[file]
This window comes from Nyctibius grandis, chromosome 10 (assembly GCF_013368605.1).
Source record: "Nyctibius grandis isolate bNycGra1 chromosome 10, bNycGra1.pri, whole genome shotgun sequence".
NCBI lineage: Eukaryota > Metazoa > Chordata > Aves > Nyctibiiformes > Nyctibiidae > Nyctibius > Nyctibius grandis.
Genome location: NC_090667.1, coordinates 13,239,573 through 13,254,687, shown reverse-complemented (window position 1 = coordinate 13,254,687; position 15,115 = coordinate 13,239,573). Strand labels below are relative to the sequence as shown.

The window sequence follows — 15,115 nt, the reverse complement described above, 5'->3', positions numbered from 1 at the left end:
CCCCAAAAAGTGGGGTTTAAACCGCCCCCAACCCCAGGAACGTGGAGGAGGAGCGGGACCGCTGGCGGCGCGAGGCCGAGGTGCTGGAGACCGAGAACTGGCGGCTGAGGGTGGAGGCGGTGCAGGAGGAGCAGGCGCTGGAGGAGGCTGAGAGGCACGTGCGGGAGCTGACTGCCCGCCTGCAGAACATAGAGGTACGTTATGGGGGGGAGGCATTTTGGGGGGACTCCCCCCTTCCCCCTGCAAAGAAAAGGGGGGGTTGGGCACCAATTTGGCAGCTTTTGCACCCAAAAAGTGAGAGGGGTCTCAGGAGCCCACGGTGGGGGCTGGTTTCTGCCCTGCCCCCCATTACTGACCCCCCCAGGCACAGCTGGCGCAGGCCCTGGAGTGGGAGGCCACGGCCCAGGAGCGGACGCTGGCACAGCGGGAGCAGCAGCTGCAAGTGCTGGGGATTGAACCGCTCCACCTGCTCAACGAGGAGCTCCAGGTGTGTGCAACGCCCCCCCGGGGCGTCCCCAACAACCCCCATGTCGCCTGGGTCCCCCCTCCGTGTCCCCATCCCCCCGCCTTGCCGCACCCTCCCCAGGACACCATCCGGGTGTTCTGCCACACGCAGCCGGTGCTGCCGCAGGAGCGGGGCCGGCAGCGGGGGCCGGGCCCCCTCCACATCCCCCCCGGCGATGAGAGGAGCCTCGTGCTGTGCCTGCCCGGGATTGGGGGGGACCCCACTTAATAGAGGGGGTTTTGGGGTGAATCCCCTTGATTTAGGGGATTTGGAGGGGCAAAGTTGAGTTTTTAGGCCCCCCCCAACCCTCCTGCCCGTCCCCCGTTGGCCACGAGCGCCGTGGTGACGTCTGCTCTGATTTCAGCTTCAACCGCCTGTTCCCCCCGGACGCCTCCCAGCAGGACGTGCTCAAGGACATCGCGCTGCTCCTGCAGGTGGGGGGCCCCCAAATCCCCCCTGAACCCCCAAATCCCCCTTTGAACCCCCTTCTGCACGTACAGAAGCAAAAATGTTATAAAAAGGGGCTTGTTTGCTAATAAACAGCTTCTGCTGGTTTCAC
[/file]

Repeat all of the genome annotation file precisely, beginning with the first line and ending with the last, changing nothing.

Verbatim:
This window comes from Nyctibius grandis, chromosome 10 (assembly GCF_013368605.1).
Source record: "Nyctibius grandis isolate bNycGra1 chromosome 10, bNycGra1.pri, whole genome shotgun sequence".
NCBI lineage: Eukaryota > Metazoa > Chordata > Aves > Nyctibiiformes > Nyctibiidae > Nyctibius > Nyctibius grandis.
Genome location: NC_090667.1, coordinates 13,239,573 through 13,254,687, shown reverse-complemented (window position 1 = coordinate 13,254,687; position 15,115 = coordinate 13,239,573). Strand labels below are relative to the sequence as shown.

The window sequence follows — 15,115 nt, the reverse complement described above, 5'->3', positions numbered from 1 at the left end:
CCCCAAAAAGTGGGGTTTAAACCGCCCCCAACCCCAGGAACGTGGAGGAGGAGCGGGACCGCTGGCGGCGCGAGGCCGAGGTGCTGGAGACCGAGAACTGGCGGCTGAGGGTGGAGGCGGTGCAGGAGGAGCAGGCGCTGGAGGAGGCTGAGAGGCACGTGCGGGAGCTGACTGCCCGCCTGCAGAACATAGAGGTACGTTATGGGGGGGAGGCATTTTGGGGGGACTCCCCCCTTCCCCCTGCAAAGAAAAGGGGGGGTTGGGCACCAATTTGGCAGCTTTTGCACCCAAAAAGTGAGAGGGGTCTCAGGAGCCCACGGTGGGGGCTGGTTTCTGCCCTGCCCCCCATTACTGACCCCCCCAGGCACAGCTGGCGCAGGCCCTGGAGTGGGAGGCCACGGCCCAGGAGCGGACGCTGGCACAGCGGGAGCAGCAGCTGCAAGTGCTGGGGATTGAACCGCTCCACCTGCTCAACGAGGAGCTCCAGGTGTGTGCAACGCCCCCCCGGGGCGTCCCCAACAACCCCCATGTCGCCTGGGTCCCCCCTCCGTGTCCCCATCCCCCCGCCTTGCCGCACCCTCCCCAGGACACCATCCGGGTGTTCTGCCACACGCAGCCGGTGCTGCCGCAGGAGCGGGGCCGGCAGCGGGGGCCGGGCCCCCTCCACATCCCCCCCGGCGATGAGAGGAGCCTCGTGCTGTGCCTGCCCGGGATTGGGGGGGACCCCACTTAATAGAGGGGGTTTTGGGGTGAATCCCCTTGATTTAGGGGATTTGGAGGGGCAAAGTTGAGTTTTTAGGCCCCCCCCAACCCTCCTGCCCGTCCCCCGTTGGCCACGAGCGCCGTGGTGACGTCTGCTCTGATTTCAGCTTCAACCGCCTGTTCCCCCCGGACGCCTCCCAGCAGGACGTGCTCAAGGACATCGCGCTGCTCCTGCAGGTGGGGGGCCCCCAAATCCCCCCTGAACCCCCAAATCCCCCTTTGAACCCCCTTCTGCACGTACAGAAGCAAAAATGTTATAAAAAGGGGCTTGTTTGCTAATAAACAGCTTCTGCTGGTTTCAC